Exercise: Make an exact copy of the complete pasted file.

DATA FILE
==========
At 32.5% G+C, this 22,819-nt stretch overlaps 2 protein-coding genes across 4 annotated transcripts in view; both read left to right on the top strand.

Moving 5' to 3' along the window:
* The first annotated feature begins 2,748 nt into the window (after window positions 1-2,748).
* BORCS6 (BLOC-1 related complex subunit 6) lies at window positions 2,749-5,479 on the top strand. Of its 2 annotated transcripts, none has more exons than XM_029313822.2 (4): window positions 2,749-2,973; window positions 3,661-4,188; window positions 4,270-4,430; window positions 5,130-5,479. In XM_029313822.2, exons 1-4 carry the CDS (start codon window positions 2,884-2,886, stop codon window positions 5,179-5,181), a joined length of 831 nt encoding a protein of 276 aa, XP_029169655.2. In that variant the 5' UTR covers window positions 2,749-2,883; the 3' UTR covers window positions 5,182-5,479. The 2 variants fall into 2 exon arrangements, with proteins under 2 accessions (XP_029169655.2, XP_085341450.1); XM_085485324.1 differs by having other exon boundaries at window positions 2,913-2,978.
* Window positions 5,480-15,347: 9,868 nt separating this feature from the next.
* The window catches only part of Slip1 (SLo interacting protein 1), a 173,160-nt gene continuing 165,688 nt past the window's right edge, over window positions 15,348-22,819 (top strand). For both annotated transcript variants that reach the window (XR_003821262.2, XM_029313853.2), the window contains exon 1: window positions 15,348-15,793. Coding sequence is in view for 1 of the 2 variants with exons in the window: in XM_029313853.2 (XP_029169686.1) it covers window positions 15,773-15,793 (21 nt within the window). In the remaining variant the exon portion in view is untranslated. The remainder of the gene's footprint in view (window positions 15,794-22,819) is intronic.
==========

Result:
At 32.5% G+C, this 22,819-nt stretch overlaps 2 protein-coding genes across 4 annotated transcripts in view; both read left to right on the top strand.

Moving 5' to 3' along the window:
* The first annotated feature begins 2,748 nt into the window (after window positions 1-2,748).
* BORCS6 (BLOC-1 related complex subunit 6) lies at window positions 2,749-5,479 on the top strand. Of its 2 annotated transcripts, none has more exons than XM_029313822.2 (4): window positions 2,749-2,973; window positions 3,661-4,188; window positions 4,270-4,430; window positions 5,130-5,479. In XM_029313822.2, exons 1-4 carry the CDS (start codon window positions 2,884-2,886, stop codon window positions 5,179-5,181), a joined length of 831 nt encoding a protein of 276 aa, XP_029169655.2. In that variant the 5' UTR covers window positions 2,749-2,883; the 3' UTR covers window positions 5,182-5,479. The 2 variants fall into 2 exon arrangements, with proteins under 2 accessions (XP_029169655.2, XP_085341450.1); XM_085485324.1 differs by having other exon boundaries at window positions 2,913-2,978.
* Window positions 5,480-15,347: 9,868 nt separating this feature from the next.
* The window catches only part of Slip1 (SLo interacting protein 1), a 173,160-nt gene continuing 165,688 nt past the window's right edge, over window positions 15,348-22,819 (top strand). For both annotated transcript variants that reach the window (XR_003821262.2, XM_029313853.2), the window contains exon 1: window positions 15,348-15,793. Coding sequence is in view for 1 of the 2 variants with exons in the window: in XM_029313853.2 (XP_029169686.1) it covers window positions 15,773-15,793 (21 nt within the window). In the remaining variant the exon portion in view is untranslated. The remainder of the gene's footprint in view (window positions 15,794-22,819) is intronic.